Each of YTL’s historic retreats has its own storied past just waiting to be revealed. Every stay at these hotels is an opportunity for the guest to learn more about their rich history and discover intriguing legends.
The Academy Hotel, England
Situated in the heart of Bloomsbury in London’s West End, The Academy Hotel is a 50-bedroom boutique hotel made up of five Georgian houses. The streets of Bloomsbury feature grassy squares and grand Georgian townhouses with a history dating back 240 years. Founded in Bloomsbury, The Bloomsbury Set was a group of associated English writers, philosophers, and artists, that included Virginia Woolf, as well as E. M. Forster, and Lytton Strachey in the first half of the 20th century. The Academy is a quick ten-minute walk to Virginia’s home in Fitzroy Square. The hotel pays homage to the Set that called Bloomsbury home in the key literary pocket of the capital, offering a sophisticated space dedicated to the group.
The Gainsborough Bath Spa, England
Located in the heart of a UNESCO World Heritage site, The Gainsborough Bath Spa is centered around the natural thermal waters believed to have come from rainfall approximately 10,000 years ago. The hotel occupies two 18th-century buildings with distinguished Georgian and Victorian façades that were originally built as two hospitals. During an excavation in 1864, the foundations of The Gainsborough were laden with hidden treasures from an intricate 4th-century Roman mosaic, as well as a Victorian-era time capsule. Nearly two centuries later in 2007, 17,500 Roman coins weighing about 120kg were also discovered among the foundations, dating back to 32 BC.
The Threadneedles Hotel, England
The former head offices of the London City and Midland bank, The Threadneedles Hotel is located in the historical business district of London. The 130,000 square foot property is the city’s oldest surviving premises for a joint-stock bank. The original building, built in 1856, was home to the London City and Midland Bank, and the stunning stained-glass dome in the lobby is an iconic centerpiece dating back to the days when it was used as a bank.
Monkey Island Estate, England
Situated on a private island in the River Thames at Bray, Monkey Island Estate is a centuries-old retreat. Its history dates back to 1197, when monks attached to the Merton Priory settled nearby. 300 years later, the clergy sold the island to the Englefield family, but it wasn’t until the 1666 Great Fire of London that the island was a suitable site for building. In 1723, the land was sold to the 3rd Duke of Marlborough, who created an angling retreat and had a two-story Fishing Temple and octagonal Fishing Pavilion commissioned by architect Robert Morris. The Pavilion featured a Monkey Room, slathered in depictions of monkeys punting, fishing, and hunting. In 1956, the Duke’s old idyll was linked to the shore by a 1956 footbridge, then the island was sold in the 1980s, and closed its doors until 2019. Set across seven acres, Monkey Island Estate features 40 exquisite guest rooms, and the Grade 1 listed Wedgewood Suite, designed by the award-winning New York-based Champalimaud Design. The retreat is home to the UK’s First-of-its-kind Floating Spa.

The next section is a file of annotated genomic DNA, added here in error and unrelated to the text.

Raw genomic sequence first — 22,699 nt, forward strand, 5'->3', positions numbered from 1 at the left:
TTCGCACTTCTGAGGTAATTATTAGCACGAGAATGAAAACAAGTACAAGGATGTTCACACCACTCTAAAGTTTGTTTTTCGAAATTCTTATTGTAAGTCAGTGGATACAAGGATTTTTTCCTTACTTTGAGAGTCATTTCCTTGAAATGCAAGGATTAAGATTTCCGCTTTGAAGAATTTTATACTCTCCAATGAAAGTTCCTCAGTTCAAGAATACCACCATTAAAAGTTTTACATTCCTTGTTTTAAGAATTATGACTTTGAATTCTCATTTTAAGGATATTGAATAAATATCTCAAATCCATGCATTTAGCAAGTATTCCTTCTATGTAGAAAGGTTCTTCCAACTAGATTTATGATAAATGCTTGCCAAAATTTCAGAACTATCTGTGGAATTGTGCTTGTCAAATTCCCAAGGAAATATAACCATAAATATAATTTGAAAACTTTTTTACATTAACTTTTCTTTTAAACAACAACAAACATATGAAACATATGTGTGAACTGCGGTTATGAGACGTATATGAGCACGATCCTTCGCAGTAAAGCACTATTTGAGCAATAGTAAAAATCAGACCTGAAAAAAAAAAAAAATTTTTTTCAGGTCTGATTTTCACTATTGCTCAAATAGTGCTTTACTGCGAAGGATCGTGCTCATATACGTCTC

The Glasshouse, Scotland
The 170-year-old church founded by Lady Glenorchy was converted into The Glasshouse Hotel in 2003. The gothic façade of this historic luxury hotel in Edinburgh is what remains of the chapel that was constructed in 1846. The congregation who worshipped at what is now The Glasshouse Hotel takes service at the nearby Greenside Church, keeping the patronage of Viscountess Glenorchy alive. The hotel features 77 rooms that boast floor-to-ceiling windows, and offers a sumptuous homemade Scottish afternoon tea in its cozy Snug – a perennial favorite among guests.
Majestic Malacca, Malaysia
The heart of Majestic Malacca hotel is a restored 1920s Straits Settlement mansion that features original porcelain tile flooring and teakwood fittings. It has been extended to house the guest rooms and suites as well as an award-winning spa. Located on the banks of the small fishing village of Malacca, the hotel is an integral part of the area’s colorful history of being a commercial hub for the trade of Eastern goods, including silk and porcelain from China, textiles from India, spices from the Moluccas, and more.
Cameron Highlands Resort, Malaysia
Cameron Highlands Resort is set 1,500 metres above sea level in a forested mountainscape. The hotel is built as a long extension from an existing 1930s cottage with architecture dating from the 1970s. Cameron Highlands was named after William Cameron, a British Government surveyor who discovered it in 1885 on a mapping expedition but failed to mark his discovery. It was not until 1925 that Sir George Maxwell recorded Cameron’s discovery and developed it as a hill station luring British colonials and expatriates, including British planters who saw the potential of its fertile mountain slopes for growing tea. The interiors of this historic hotel are inspired by its grand colonial heritage and feature tall French doors, timber-beamed ceilings and plantation shutters combined with the colors and textures of Jim Thompson’s famed Asian silks.
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